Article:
Though the use of buprenorphine in medication-assisted treatment (MAT) for opioid use disorder (OUD) during pregnancy has shown to have few impacts on fetuses and infants, a new study examining the physiological impact of the drug on pregnant women shows a significant impact on maternal heart rate.
Hendrée Jones, PhD, professor of obstetrics and gynecology and executive director of UNC Horizons at the UNC School of Medicine, is co-author of “Maternal buprenorphine treatment during pregnancy and maternal physiology,” which was published recently in Drug and Alcohol Dependence.
MAT is the recommended therapy for pregnant women with OUD, according to the American College of Obstetrics and Gynecologists. Buprenorphine is commonly preferred over methadone for its low risk to the fetus and its prevention of continued opioid misuse by pregnant women. This is the first known study to expand scientific knowledge on buprenorphine to include its physiological effects on pregnant women.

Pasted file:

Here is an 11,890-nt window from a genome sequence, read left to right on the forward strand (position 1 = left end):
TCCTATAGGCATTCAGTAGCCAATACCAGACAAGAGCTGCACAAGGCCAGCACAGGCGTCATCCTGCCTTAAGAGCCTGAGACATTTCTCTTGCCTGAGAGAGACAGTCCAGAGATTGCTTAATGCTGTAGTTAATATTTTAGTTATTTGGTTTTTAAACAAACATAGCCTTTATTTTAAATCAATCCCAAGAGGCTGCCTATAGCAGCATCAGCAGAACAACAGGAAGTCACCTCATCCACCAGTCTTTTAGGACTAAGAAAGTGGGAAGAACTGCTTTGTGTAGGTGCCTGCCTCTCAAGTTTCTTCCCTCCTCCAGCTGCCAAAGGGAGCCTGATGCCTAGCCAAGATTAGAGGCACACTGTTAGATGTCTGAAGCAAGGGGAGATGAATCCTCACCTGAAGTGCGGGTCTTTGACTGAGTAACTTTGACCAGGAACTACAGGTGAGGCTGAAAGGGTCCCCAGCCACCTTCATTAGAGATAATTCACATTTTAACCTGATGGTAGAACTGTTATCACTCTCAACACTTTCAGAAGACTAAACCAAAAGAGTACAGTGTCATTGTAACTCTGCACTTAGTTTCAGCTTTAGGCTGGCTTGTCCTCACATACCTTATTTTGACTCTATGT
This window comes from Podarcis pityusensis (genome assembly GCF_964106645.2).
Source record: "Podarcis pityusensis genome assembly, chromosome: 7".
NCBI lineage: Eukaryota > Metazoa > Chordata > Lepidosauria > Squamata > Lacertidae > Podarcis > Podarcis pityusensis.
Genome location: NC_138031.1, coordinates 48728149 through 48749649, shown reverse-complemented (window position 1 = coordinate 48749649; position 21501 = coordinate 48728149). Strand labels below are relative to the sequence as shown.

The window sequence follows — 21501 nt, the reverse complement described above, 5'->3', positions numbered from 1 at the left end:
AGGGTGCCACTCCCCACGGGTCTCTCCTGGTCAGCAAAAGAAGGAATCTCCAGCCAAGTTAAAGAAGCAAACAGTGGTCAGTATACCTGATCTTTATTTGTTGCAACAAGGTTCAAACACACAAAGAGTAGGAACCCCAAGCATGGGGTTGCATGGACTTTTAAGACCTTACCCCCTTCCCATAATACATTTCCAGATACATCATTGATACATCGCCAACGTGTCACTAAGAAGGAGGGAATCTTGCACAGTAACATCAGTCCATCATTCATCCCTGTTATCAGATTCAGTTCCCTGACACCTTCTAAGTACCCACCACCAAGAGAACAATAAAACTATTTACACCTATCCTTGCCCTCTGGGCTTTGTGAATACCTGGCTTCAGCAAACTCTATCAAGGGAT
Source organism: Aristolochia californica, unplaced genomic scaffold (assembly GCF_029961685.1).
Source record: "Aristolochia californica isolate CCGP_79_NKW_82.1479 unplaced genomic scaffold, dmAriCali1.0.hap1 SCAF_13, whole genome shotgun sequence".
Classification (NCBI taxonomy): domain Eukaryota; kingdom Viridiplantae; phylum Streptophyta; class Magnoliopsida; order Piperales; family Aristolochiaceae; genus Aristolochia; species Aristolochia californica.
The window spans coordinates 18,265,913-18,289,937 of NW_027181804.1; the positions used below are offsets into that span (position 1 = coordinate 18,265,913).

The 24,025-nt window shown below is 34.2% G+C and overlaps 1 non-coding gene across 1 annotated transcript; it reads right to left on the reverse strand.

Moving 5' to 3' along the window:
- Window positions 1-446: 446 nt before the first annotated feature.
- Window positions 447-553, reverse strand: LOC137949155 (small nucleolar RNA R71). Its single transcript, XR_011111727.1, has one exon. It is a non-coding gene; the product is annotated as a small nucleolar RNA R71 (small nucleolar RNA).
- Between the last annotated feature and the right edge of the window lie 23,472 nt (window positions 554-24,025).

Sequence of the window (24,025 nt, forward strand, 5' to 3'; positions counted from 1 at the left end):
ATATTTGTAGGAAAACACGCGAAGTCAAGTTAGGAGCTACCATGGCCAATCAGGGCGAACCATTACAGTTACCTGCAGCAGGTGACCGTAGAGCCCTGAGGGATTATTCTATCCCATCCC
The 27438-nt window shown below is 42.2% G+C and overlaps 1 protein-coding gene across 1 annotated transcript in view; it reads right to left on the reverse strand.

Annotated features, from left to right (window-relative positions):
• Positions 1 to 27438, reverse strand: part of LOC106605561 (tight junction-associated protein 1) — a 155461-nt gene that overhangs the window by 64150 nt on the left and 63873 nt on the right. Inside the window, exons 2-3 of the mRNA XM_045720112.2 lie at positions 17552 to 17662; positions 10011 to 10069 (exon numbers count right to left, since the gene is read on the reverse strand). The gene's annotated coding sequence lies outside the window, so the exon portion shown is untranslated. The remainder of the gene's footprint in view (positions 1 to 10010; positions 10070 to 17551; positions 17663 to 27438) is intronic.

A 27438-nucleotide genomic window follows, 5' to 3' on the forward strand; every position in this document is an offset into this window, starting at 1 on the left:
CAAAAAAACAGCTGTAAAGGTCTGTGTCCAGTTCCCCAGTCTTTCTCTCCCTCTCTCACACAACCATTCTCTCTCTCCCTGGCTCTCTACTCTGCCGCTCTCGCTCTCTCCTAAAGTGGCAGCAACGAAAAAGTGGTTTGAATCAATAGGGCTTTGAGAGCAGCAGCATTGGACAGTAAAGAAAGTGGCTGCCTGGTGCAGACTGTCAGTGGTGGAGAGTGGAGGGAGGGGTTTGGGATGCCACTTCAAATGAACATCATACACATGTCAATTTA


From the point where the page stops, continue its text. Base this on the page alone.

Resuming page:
The research team explored how buprenorphine affects indicators of the autonomic nervous system in a sample of pregnant women with OUD in a comprehensive substance use treatment center. Heart rate and respiratory function were measured to evaluate baseline functioning, heart rate variability measurements represented the parasympathetic nervous system and electrodermal activity represented the sympathetic nervous system. In pregnant women without OUD, the measures are typically stable.
The findings show that the administration of the drug significantly accelerated maternal heart rate and dampened maternal heart rate variability at 24 and 36 weeks, regardless of buprenorphine dose, suggesting the drug impacts the balance of the autonomic nervous system in these women. Cigarette smoking increased the effects of buprenorphine, highlighting the need for incorporating smoking cessation programs into MAT programs for pregnant women with OUD.